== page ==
Expresso Machines and Pumpkin Lattes Boost this Coffee Seller
Eric is a member of The Motley Fool Blog Network -- entries represent the personal opinion of the blogger and are not formally edited.
Starbucks (NASDAQ: SBUX) made the headlines on Thursday with another blow to beleaguered Green Mountain (NASDAQ: GMCR), as Starbucks announced that its anticipated home expresso machine was finally here. Home coffee makers aren't the only thing that could help out Starbucks going forward. Starbucks' fall seasonal menu brought its regular customers back, and the coffee shop also tested out some new strategies recently. After recovering from a sharp selloff in early August, Starbucks looks like it's back on track.
Starbucks might have some room to expand without challenging Green Mountain directly. The Fool's Michael Lewis explained that the Green Mountain CEO described Starbucks' Verismo machine as an expresso maker, arguing that Starbucks' machine served customers with different tastes than Green Mountain's customers. Starbucks' announcement still sent Green Mountain's stock down 9.6% on Thursday. 35% of Green Mountain's float is short right now, as many investors think that if Starbucks does go after Green Mountain's market, Starbucks will win.
Starbucks' pumpkin spice lattes will only be here for a few months, but they could still bring in lots of sales. Seeking Alpha posted a Starbucks earnings call transcript which explained that pumpkin latte sales were up 44% for the quarter, helping Starbucks' 4Q 2011 revenue rise by 15%. Pumpkin lattes arrive at Starbucks every year, and this trend seems like it's picking up more speed this year, as Jane Wells at CNBC reported. I noticed lots of people on Facebook talking about these pumpkin spice lattes, so this campaign made Starbucks' well known brand even more visible.
Starbucks' competitors also want in on this seasonal trend. Dunkin' Donuts (NASDAQ: DNKN) offers pumpkin donuts, and Einstein Noah (NASDAQ: BAGL) now sells pumpkin bagels, reported Bret Thorn at National Restaurant News. Panera (NASDAQ: PNRA) offers its own take on the pumpkin latte, as well as pumpkin pie bagels. Panera's pumpkin spice lattes have also been out for a few years, but Starbucks' pumpkin spice lattes seem to be getting more attention.
Starbucks also revamped its rewards program, although angry customers complained about these changes on Starbucks' blog. A Starbucks customer can now receive a drink reward after fewer purchases, and the program now offers food rewards, but the loyalty program doesn't offer free syrup or soy milk anymore. This change might not produce the results Starbucks expected, but it does show that Starbucks is testing out new ideas in its loyalty program, which could help Starbucks compete with Panera. Panera has a unique rewards program that brings up cookbooks, event invitations, and menu previews instead of a more standard buy 12, get 1 free offer.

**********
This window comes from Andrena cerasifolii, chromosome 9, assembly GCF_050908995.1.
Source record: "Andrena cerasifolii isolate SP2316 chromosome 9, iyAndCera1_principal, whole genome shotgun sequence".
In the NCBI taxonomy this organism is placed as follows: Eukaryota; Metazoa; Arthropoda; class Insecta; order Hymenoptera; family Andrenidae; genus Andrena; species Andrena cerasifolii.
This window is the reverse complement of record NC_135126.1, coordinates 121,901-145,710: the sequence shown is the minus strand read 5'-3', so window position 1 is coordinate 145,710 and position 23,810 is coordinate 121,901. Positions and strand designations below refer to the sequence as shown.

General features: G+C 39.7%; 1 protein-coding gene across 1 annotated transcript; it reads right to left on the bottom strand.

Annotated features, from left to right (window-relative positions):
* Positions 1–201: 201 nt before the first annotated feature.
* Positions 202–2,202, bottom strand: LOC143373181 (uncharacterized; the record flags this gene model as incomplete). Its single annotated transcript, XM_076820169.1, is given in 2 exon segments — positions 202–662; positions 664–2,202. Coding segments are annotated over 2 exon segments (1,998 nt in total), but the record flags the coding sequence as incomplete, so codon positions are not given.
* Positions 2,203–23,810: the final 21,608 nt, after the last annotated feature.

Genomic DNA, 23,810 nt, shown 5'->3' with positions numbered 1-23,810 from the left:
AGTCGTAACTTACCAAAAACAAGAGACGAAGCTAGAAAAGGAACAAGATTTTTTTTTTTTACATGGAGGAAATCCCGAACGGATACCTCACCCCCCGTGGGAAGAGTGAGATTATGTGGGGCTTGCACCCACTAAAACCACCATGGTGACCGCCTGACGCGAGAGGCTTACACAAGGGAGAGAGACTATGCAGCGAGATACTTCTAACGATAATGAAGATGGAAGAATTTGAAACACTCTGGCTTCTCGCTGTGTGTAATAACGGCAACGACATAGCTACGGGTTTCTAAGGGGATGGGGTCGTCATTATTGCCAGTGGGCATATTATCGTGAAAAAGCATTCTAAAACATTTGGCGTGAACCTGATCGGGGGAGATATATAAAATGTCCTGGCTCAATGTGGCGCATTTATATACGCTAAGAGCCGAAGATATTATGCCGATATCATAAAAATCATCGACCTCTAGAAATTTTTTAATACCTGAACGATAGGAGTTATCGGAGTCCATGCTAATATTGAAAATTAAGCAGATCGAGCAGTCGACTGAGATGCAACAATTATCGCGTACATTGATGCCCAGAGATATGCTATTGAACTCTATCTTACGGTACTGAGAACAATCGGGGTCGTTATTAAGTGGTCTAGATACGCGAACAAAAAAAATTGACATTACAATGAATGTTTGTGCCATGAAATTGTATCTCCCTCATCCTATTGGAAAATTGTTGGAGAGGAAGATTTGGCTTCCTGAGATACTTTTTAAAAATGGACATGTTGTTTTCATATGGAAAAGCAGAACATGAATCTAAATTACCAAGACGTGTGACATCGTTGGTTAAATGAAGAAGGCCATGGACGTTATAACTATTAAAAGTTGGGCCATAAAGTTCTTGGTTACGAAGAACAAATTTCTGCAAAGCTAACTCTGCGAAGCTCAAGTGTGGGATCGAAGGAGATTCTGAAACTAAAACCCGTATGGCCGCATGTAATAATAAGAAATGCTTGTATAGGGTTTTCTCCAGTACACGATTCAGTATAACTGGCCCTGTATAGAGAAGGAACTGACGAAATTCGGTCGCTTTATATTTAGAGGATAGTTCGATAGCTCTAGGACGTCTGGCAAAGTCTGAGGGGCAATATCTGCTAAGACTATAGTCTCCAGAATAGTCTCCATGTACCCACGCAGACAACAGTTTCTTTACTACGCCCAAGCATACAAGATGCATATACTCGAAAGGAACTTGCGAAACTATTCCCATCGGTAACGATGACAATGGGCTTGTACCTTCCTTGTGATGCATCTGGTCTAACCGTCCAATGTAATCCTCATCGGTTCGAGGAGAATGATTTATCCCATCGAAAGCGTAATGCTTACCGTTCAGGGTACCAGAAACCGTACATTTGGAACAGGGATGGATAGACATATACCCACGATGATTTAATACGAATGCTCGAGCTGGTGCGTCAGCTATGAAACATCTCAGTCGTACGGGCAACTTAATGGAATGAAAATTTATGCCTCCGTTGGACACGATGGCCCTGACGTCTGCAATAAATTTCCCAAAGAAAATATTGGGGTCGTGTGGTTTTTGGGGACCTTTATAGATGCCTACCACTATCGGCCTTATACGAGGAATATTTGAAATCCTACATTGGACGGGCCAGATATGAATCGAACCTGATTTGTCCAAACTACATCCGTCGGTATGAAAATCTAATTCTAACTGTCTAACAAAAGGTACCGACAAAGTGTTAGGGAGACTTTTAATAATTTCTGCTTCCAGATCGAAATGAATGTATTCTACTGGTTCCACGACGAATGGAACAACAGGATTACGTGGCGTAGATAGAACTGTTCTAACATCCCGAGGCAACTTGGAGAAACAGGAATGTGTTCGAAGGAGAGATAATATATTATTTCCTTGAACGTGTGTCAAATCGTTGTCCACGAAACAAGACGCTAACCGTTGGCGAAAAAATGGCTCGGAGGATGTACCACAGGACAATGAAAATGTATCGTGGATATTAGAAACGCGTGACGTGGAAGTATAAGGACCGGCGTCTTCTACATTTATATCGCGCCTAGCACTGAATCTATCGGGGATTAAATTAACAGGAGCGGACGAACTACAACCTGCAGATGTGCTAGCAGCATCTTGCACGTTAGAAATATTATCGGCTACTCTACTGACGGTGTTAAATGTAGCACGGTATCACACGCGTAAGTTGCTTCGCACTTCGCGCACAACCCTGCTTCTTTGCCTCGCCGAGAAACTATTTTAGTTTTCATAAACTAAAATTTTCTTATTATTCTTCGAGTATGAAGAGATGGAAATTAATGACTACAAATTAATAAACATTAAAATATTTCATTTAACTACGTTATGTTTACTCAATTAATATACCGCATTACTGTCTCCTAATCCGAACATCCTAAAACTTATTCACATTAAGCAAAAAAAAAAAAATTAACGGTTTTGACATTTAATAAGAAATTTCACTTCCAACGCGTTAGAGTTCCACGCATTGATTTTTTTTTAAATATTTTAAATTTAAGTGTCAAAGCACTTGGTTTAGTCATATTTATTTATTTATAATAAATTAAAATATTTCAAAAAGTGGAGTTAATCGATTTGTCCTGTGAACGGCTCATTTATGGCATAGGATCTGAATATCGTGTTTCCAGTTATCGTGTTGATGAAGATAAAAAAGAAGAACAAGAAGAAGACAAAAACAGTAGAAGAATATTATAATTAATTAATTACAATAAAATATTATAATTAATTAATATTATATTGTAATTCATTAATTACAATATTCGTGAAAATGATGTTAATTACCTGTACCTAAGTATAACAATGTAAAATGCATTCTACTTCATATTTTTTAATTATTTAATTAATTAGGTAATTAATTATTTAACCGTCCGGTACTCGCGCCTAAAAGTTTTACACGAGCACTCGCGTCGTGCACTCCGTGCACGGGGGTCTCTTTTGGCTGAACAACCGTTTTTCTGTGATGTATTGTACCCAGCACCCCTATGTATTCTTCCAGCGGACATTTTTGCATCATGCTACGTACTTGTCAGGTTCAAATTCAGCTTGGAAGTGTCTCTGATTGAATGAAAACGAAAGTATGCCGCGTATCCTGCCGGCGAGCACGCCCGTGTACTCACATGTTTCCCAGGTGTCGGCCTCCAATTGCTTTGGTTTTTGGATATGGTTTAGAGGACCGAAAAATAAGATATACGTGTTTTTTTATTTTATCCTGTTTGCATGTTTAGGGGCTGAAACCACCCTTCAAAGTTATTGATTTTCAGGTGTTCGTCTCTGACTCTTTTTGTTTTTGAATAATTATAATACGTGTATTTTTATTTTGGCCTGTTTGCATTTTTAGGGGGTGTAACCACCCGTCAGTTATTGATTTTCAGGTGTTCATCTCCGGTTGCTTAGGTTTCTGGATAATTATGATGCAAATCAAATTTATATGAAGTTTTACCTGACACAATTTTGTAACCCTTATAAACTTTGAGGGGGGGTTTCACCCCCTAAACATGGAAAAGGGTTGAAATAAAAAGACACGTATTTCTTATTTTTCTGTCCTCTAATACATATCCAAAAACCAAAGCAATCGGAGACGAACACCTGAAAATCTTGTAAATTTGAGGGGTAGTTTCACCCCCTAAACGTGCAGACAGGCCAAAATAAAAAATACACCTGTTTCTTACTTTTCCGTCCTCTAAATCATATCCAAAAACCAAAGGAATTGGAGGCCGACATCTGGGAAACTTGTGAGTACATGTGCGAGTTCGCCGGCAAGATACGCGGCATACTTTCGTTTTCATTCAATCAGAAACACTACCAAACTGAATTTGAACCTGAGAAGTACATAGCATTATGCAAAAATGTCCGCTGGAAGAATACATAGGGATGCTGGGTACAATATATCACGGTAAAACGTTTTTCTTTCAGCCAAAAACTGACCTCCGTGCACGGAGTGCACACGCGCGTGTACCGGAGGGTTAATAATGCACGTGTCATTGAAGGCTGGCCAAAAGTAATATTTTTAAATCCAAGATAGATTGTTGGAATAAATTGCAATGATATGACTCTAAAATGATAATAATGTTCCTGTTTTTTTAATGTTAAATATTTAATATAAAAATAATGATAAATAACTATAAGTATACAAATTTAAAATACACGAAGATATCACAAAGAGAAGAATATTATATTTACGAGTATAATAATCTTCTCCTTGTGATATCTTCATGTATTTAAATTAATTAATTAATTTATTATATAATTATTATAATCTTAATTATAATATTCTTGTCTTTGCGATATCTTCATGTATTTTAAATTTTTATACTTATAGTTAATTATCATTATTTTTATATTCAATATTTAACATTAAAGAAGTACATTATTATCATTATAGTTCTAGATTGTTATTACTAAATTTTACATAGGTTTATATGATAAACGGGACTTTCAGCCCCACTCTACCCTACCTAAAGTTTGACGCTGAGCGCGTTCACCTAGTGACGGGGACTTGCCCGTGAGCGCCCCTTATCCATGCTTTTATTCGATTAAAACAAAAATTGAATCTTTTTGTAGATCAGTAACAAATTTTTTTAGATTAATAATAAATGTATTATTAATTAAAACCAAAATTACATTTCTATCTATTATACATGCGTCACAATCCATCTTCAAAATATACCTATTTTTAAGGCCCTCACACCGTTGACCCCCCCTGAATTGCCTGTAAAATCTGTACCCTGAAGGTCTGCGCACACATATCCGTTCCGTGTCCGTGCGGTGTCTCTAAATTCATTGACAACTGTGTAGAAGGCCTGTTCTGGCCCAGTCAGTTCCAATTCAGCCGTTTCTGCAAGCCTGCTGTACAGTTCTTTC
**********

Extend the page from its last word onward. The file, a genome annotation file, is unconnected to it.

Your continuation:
Remember Jared's Subway ads? Samantha Bonar, at LA Weekly, reported that a Starbucks customer dropped 85 pounds on a Starbucks diet. Although Starbucks' other customers probably won't become this loyal, this news does highlight Starbucks' health food offerings, which are also one of Panera's strengths. Kerri-Ann Jennings, at Eating Well, reports that Starbucks, Panera, and Dunkin' Donuts all sell low calorie breakfast sandwiches, but higher calorie sandwiches show up on these chains' menus as well. Einstein Noah can also provide a high or low calorie meal, depending on the toppings on the bagel.
Starbucks' marketing strategies do seem like they've helped its bottom line, but Starbucks isn't the cheapest coffee shop stock around. Starbucks' 1.48 PEG is higher than Einstein Noah's 1.24 ratio and Dunkin' Donuts' 1.39 ratio, while Panera's 1.56 figure is slightly larger. Starbucks also pays dividends and Panera doesn't, although Einstein Noah's 2.8% yield beats Starbucks for investors who want dividends. Starbucks' 10.7% profit margin is a major plus, which helps explain how Starbucks can build coffee shops around the world and pay out dividends while keeping its leverage low. With $2.5 billion in cash, Starbucks' $550 million debt isn't a problem.
Starbucks' brand power makes the strongest argument for me. When I heard people talk about pumpkin themed food recently, Starbucks was the name that came up. Investors who don't want to go by anecdotal evidence may be convinced by Starbucks' profit margin and balance sheet. Starbucks' popup store test and loyalty program revamp show that this coffee shop still has new ideas. Starbucks' post selloff rally shows that other investors also see the chain's future potential, and Starbucks looks like a solid pick to me.
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enovinson has no positions in the stocks mentioned above. The Motley Fool owns shares of Panera Bread and Starbucks and has the following options: long DEC 2012 $16.00 puts on Green Mountain Coffee Roasters, short DEC 2012 $21.00 calls on Green Mountain Coffee Roasters, and short JAN 2013 $47.00 puts on Starbucks. Motley Fool newsletter services recommend Green Mountain Coffee Roasters, Panera Bread, and Starbucks. Try any of our Foolish newsletter services free for 30 days. We Fools may not all hold the same opinions, but we all believe that considering a diverse range of insights makes us better investors. The Motley Fool has a disclosure policy.If you have questions about this post or the Fool’s blog network, click here for information.